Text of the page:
In mathematics, we often write relations between $a$ and $b$ in the form $aRb$. I mean this both in the sense that we write that string to represent an abstract relation, as well as using that form to write expressions with particular relations. In almost every case, these are read as "$a$ [relation] $b$." For a few examples, we have
- $a:=b$, "is defined to be"
- $a\geq b$, "is greater than or equal to"
- $a\in b$, "in / is an element of"
- $a\subseteq$ "is a subset of"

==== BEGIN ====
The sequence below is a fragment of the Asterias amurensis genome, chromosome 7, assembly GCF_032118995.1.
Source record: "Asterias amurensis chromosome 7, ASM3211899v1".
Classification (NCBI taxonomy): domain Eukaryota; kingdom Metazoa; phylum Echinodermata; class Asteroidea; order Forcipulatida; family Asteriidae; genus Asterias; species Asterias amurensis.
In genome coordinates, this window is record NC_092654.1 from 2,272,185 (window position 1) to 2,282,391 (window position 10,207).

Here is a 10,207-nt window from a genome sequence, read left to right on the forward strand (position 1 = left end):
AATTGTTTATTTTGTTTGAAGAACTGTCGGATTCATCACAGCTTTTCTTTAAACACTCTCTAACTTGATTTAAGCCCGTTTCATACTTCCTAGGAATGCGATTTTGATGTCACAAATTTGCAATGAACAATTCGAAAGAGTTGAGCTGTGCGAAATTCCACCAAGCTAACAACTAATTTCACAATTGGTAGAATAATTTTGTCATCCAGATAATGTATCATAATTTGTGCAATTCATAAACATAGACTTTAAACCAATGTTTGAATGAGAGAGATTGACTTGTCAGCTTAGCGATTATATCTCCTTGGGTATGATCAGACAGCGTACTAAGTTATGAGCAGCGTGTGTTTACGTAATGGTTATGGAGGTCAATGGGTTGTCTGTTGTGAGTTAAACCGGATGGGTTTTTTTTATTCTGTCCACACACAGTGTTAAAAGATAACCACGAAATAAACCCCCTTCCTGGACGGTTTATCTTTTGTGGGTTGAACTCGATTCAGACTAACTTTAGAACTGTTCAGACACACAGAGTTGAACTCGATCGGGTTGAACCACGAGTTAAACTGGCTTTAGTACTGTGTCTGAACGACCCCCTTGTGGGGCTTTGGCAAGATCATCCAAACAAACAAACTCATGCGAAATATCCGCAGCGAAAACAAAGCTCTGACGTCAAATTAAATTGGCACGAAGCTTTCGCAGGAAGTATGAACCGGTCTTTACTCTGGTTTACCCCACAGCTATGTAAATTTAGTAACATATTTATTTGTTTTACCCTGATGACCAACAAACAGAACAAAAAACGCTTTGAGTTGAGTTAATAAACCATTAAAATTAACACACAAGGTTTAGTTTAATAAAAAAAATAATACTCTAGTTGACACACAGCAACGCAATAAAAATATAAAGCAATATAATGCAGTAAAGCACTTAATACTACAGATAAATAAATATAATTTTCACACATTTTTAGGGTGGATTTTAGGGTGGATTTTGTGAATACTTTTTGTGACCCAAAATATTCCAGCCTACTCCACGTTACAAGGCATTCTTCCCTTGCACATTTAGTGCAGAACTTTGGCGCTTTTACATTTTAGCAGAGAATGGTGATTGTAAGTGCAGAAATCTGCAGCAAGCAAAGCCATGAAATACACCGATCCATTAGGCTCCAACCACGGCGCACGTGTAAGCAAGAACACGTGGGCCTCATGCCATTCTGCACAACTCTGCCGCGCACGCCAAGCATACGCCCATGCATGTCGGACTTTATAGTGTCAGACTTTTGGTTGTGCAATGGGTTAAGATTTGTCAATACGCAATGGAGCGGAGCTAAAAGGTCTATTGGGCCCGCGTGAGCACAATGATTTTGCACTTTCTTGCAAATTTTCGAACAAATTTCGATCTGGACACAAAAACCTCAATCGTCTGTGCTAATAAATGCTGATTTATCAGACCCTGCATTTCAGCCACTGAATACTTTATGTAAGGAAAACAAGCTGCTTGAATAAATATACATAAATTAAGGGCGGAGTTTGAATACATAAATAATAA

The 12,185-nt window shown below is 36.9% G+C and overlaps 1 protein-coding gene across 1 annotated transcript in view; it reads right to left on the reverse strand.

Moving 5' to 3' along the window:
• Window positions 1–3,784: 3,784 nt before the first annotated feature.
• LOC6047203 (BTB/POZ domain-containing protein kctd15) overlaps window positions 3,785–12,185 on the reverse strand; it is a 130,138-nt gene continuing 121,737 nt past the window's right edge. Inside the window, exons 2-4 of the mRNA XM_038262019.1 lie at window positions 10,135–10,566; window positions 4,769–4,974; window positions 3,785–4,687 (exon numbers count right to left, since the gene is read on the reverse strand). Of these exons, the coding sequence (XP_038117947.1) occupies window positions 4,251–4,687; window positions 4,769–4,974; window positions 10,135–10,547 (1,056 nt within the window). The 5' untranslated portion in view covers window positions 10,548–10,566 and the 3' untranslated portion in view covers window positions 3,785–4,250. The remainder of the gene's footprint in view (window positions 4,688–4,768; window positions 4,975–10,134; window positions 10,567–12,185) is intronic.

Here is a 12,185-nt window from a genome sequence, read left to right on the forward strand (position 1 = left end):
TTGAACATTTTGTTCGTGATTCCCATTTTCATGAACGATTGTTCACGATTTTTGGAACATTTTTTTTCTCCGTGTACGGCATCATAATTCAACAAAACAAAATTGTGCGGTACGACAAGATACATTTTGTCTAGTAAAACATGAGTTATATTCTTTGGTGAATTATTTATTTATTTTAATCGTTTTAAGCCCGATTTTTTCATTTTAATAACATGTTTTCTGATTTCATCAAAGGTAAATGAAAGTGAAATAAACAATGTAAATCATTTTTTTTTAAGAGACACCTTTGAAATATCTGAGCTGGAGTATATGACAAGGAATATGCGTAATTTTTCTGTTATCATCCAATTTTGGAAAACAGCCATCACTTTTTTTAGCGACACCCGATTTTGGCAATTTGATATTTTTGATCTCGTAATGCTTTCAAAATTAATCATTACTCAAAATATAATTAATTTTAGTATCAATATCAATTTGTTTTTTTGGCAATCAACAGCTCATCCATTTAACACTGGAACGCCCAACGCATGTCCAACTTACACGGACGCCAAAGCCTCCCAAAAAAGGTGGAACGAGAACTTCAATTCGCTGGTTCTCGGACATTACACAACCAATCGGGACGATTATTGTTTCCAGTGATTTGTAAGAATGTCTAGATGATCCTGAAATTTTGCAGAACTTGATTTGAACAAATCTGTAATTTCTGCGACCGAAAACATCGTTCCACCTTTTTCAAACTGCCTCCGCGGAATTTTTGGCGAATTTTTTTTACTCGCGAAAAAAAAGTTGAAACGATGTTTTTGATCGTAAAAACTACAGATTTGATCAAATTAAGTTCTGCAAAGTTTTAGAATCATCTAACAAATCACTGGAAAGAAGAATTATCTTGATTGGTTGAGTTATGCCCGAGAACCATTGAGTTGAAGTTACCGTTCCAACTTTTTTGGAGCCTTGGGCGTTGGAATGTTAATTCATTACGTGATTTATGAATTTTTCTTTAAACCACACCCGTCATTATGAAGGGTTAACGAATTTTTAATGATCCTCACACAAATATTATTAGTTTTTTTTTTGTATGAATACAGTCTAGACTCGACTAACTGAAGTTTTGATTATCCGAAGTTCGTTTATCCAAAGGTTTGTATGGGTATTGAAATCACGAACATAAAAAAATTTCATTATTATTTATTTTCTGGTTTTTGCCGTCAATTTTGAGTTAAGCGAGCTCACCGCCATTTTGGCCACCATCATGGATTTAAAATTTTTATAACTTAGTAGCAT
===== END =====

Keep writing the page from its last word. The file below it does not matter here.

- $a\to b$, "maps to / is mapped to"
- $a=O(b)$, "is big-O of"
Notably, every relation on this list is antisymmetric, so the ordering of $a$ first and then $b$ is important. This list is extremely incomplete, and there are dozens more.
The correct reading of the symbol $|$ is "divides / is a divisor of." When interpreted in this way, $a|b$ aka "$a$ divides $b$" fits this very well established pattern perfectly. Although it might be counter-intuitive to someone who has more experience with arithmetic than mathematics, it's actually a manifestation of a highly standardized pattern.